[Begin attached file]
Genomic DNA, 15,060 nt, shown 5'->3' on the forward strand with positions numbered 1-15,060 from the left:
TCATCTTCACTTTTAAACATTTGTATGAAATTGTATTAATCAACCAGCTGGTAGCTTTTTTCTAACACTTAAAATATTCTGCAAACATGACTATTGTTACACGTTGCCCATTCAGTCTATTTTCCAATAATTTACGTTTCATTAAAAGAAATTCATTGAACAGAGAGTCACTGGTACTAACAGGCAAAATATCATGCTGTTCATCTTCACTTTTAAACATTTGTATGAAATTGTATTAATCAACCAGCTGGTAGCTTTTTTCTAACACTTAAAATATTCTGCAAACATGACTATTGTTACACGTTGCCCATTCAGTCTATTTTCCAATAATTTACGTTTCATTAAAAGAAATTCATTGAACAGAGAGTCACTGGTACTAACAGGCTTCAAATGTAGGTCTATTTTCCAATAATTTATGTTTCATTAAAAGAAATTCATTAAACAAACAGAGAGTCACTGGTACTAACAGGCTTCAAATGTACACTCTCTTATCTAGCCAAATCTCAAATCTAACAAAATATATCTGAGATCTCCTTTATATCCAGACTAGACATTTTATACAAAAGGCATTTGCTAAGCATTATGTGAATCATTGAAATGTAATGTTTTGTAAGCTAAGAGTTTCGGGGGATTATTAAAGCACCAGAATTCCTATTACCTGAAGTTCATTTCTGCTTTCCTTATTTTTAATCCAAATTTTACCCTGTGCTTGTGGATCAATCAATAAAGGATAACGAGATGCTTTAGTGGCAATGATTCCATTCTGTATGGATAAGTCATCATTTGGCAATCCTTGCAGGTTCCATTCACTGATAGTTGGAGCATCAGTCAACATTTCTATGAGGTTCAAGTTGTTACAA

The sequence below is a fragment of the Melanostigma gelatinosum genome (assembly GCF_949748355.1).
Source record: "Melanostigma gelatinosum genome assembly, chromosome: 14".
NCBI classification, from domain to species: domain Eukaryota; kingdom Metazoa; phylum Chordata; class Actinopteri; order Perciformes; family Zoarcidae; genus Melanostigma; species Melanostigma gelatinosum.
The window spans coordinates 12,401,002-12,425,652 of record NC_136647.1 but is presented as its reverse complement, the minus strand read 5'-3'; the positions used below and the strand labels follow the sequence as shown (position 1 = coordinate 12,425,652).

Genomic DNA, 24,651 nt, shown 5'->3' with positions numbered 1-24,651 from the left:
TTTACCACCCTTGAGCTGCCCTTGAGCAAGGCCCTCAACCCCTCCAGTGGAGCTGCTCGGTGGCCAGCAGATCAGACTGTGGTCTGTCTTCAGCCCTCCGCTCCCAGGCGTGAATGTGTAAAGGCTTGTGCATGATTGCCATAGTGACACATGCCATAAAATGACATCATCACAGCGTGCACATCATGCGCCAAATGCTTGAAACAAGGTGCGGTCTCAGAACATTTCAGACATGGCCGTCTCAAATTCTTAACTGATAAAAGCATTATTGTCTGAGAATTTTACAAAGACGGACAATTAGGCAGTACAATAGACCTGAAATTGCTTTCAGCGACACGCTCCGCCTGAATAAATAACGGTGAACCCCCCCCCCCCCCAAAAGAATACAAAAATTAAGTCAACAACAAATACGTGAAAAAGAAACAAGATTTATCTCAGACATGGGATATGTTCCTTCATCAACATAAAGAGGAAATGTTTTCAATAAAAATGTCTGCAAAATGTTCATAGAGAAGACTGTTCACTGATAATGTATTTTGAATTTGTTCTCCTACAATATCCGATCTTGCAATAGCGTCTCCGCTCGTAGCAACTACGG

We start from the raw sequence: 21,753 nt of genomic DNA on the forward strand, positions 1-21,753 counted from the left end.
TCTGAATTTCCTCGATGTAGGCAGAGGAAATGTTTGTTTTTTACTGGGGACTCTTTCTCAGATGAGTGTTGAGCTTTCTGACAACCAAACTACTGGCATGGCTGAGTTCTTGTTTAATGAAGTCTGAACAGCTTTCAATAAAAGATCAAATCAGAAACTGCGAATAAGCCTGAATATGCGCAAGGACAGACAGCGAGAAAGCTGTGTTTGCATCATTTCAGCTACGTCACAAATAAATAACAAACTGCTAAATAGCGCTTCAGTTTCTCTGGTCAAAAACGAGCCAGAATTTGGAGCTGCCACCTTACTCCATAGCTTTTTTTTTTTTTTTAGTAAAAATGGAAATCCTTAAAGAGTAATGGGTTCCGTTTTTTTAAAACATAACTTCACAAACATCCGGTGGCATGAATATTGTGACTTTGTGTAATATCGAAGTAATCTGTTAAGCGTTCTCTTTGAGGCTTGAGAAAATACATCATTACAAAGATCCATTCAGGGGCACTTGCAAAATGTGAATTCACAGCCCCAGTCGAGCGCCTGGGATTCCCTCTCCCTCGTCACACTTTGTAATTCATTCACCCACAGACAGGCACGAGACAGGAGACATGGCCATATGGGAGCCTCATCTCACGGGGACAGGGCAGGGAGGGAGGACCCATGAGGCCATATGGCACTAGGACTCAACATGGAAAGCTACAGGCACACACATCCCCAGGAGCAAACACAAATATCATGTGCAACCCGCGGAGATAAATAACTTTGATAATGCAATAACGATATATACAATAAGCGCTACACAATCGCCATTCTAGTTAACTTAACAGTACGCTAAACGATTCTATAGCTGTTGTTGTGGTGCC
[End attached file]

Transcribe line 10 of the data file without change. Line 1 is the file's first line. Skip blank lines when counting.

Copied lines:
TCTGAATTTCCTCGATGTAGGCAGAGGAAATGTTTGTTTTTTACTGGGGACTCTTTCTCAGATGAGTGTTGAGCTTTCTGACAACCAAACTACTGGCATGGCTGAGTTCTTGTTTAATGAAGTCTGAACAGCTTTCAATAAAAGATCAAATCAGAAACTGCGAATAAGCCTGAATATGCGCAAGGACAGACAGCGAGAAAGCTGTGTTTGCATCATTTCAGCTACGTCACAAATAAATAACAAACTGCTAAATAGCGCTTCAGTTTCTCTGGTCAAAAACGAGCCAGAATTTGGAGCTGCCACCTTACTCCATAGCTTTTTTTTTTTTTTTAGTAAAAATGGAAATCCTTAAAGAGTAATGGGTTCCGTTTTTTTAAAACATAACTTCACAAACATCCGGTGGCATGAATATTGTGACTTTGTGTAATATCGAAGTAATCTGTTAAGCGTTCTCTTTGAGGCTTGAGAAAATACATCATTACAAAGATCCATTCAGGGGCACTTGCAAAATGTGAATTCACAGCCCCAGTCGAGCGCCTGGGATTCCCTCTCCCTCGTCACACTTTGTAATTCATTCACCCACAGACAGGCACGAGACAGGAGACATGGCCATATGGGAGCCTCATCTCACGGGGACAGGGCAGGGAGGGAGGACCCATGAGGCCATATGGCACTAGGACTCAACATGGAAAGCTACAGGCACACACATCCCCAGGAGCAAACACAAATATCATGTGCAACCCGCGGAGATAAATAACTTTGATAATGCAATAACGATATATACAATAAGCGCTACACAATCGCCATTCTAGTTAACTTAACAGTACGCTAAACGATTCTATAGCTGTTGTTGTGGTGCC